Consequences of aging infrastructure
Continuous monitoring and maintenance of infrastructure is critical to minimise risks and prevent losses.
Risk management, when working properly, is almost invisible. The same applies even clearer, to the modern infrastructure like roads, energy grids and pipelines. The discussion on deteriorating infrastructure has been heating up after shocking accidents like the Ponte Morandi bridge collapse on A10 motorway in Genoa, Italy last year.
Infrastructure needs continuous maintenance
Aging infrastructure needs continuous follow-up and maintenance. It is not a surprise, that the deteriorating structures will start failing at some point even without any unidentified defects in new materials. The problems arise from the long lifecycle of the infrastructure.
The accidents directly caused by failing infrastructure include serious injuries, fatalities, large property damages, not to mention lost income, reputation risk or even bankruptcy. Think about the risks involved in energy production and distribution, water management, transport like roads, ports and airports or in communication infrastructure. Consider the significance of these systems, and the impact bursting pipes or collapsing structures can have from both social and economic perspectives.
Updating in time is a persevering effort
Keeping up the infrastructure and updating it in time is a persevering effort. The structures may endure 30 to 100 years and “nothing” happens, even if some measures are postponed. As financing of public installations is often done through tax money, e.g. political preferences may delay necessary maintenance actions.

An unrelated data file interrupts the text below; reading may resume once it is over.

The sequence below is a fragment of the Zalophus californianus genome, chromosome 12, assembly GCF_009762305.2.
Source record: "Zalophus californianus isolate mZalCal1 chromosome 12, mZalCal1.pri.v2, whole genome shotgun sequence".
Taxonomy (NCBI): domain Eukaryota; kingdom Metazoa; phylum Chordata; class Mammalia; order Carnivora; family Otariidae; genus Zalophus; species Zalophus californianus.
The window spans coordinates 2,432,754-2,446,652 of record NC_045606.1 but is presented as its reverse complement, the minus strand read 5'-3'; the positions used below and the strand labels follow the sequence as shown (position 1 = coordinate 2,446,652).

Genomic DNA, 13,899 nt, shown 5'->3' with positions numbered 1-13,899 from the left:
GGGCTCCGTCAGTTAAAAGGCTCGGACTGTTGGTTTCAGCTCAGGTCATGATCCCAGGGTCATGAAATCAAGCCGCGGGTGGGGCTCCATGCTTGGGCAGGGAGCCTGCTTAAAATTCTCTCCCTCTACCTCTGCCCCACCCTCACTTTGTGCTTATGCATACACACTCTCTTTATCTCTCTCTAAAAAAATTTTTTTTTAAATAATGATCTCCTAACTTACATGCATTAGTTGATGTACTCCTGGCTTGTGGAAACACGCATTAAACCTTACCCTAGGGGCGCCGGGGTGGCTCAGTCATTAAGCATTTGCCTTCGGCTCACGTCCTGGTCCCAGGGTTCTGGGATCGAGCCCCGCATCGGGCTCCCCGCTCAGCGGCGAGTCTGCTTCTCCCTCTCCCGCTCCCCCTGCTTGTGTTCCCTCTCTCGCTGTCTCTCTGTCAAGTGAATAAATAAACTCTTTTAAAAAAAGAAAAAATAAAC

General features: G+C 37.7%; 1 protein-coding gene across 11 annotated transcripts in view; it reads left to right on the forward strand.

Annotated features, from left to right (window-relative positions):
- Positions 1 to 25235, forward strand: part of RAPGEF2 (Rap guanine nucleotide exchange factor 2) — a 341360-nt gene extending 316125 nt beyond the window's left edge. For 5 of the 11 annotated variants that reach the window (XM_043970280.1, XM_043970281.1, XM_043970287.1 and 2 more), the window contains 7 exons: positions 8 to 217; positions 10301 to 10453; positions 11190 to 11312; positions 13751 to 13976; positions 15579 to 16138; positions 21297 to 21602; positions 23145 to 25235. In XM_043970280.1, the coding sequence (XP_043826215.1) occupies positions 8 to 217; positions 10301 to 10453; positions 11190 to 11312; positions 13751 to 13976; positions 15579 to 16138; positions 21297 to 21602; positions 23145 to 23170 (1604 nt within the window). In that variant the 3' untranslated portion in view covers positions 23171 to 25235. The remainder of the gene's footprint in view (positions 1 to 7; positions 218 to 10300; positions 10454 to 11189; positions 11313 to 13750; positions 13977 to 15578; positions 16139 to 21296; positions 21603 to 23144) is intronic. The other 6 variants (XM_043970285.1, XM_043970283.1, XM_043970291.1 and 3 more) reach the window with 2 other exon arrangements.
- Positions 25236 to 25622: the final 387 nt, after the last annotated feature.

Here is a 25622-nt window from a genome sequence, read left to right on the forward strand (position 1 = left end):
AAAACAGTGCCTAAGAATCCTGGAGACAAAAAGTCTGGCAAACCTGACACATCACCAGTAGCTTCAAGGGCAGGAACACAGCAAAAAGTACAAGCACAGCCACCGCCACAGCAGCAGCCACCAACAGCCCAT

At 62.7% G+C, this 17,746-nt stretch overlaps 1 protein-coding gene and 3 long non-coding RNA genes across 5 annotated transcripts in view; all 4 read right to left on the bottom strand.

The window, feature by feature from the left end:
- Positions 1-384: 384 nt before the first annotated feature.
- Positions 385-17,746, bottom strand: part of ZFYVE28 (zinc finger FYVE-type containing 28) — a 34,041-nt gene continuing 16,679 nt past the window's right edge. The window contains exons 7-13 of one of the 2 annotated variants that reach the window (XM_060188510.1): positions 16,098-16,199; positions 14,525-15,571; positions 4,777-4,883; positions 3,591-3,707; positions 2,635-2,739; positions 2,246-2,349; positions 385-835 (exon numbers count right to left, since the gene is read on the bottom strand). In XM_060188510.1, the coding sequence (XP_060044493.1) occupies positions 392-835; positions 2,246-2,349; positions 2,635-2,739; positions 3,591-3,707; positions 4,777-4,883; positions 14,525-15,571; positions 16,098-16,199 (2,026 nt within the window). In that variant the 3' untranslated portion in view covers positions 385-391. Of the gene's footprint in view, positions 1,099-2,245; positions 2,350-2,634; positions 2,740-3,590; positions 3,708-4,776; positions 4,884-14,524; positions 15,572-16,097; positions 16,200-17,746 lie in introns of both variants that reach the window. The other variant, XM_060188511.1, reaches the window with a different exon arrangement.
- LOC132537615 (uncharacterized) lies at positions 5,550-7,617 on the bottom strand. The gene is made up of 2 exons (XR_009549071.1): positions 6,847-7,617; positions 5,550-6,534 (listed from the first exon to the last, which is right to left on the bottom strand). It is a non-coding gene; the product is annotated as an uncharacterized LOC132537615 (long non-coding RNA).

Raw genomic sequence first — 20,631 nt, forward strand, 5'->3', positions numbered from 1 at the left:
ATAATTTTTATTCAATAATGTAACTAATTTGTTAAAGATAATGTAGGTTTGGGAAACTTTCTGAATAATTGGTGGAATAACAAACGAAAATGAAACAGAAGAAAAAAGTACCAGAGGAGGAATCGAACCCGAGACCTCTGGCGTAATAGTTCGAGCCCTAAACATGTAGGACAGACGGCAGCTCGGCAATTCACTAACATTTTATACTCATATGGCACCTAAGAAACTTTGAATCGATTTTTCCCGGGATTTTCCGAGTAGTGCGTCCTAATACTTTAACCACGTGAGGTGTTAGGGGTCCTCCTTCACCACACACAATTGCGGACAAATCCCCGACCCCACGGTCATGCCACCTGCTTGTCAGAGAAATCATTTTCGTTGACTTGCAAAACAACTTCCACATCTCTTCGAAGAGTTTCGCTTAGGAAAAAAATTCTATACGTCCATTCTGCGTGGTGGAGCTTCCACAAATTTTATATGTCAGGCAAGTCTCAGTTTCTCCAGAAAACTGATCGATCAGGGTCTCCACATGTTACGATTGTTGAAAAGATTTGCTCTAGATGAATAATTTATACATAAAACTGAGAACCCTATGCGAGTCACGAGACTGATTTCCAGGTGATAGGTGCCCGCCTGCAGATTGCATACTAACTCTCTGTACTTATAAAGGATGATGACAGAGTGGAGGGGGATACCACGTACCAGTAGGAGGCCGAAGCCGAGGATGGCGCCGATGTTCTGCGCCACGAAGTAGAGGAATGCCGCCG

But this maintenance should be based on lifecycle assessment. Otherwise, the cumulative investment gap easily exceeds any funds available. Research studies show that timely actions are cheaper than waiting for a catastrophic incident to occur first.
Risks are evolving
The risks are also constantly evolving. Digital operation and monitoring systems, such as smart power grids are taken into use while the hardware may be old. This leads to new, possibly unidentified risk exposures to societies and companies. Digitalization of earning methods and the increase of immaterial values in new business models aren’t less exposed to interruptions of the common infrastructures like communication or cloud services.
But the risks aren’t limited to the direct consequences. The global supply chains are ever more complex and interconnected. The business interruption risks are among the highest ranking in studies among business leaders.
Climate change and the extreme weather events require extra resilience from the infrastructure and accelerate the maintenance challenge. In October 2019 the power company PG & E started to shut down their power grid in Northern California due to weather forecast of offshore winds prone to causing wildfires – the company has been criticized of deteriorated equipment igniting fires resulting in massive catastrophe in 2017.
Similarly, companies need to implement their deteriorating infrastructure related risks into their risk management. This is nothing new. Both direct exposures and supply and delivery chain as well as IT risks have to be taken into consideration.
Nordic Liability Risk Management Specialist, If